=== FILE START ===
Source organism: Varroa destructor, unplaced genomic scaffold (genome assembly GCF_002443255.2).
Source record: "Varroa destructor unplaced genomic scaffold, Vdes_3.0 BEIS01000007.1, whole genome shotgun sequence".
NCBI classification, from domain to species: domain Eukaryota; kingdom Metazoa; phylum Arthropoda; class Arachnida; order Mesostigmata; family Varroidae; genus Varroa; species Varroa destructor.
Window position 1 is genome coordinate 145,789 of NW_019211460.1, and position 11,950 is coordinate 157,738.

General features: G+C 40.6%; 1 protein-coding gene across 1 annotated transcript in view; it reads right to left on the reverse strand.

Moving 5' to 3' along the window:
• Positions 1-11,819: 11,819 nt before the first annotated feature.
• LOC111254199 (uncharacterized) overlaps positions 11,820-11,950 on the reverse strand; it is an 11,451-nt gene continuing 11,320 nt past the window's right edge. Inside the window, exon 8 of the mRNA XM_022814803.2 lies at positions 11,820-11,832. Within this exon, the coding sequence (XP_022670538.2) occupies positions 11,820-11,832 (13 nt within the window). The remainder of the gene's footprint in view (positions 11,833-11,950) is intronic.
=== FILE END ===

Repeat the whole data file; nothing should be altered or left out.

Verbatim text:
Source organism: Varroa destructor, unplaced genomic scaffold (genome assembly GCF_002443255.2).
Source record: "Varroa destructor unplaced genomic scaffold, Vdes_3.0 BEIS01000007.1, whole genome shotgun sequence".
NCBI classification, from domain to species: domain Eukaryota; kingdom Metazoa; phylum Arthropoda; class Arachnida; order Mesostigmata; family Varroidae; genus Varroa; species Varroa destructor.
Window position 1 is genome coordinate 145,789 of NW_019211460.1, and position 11,950 is coordinate 157,738.

General features: G+C 40.6%; 1 protein-coding gene across 1 annotated transcript in view; it reads right to left on the reverse strand.

Moving 5' to 3' along the window:
• Positions 1-11,819: 11,819 nt before the first annotated feature.
• LOC111254199 (uncharacterized) overlaps positions 11,820-11,950 on the reverse strand; it is an 11,451-nt gene continuing 11,320 nt past the window's right edge. Inside the window, exon 8 of the mRNA XM_022814803.2 lies at positions 11,820-11,832. Within this exon, the coding sequence (XP_022670538.2) occupies positions 11,820-11,832 (13 nt within the window). The remainder of the gene's footprint in view (positions 11,833-11,950) is intronic.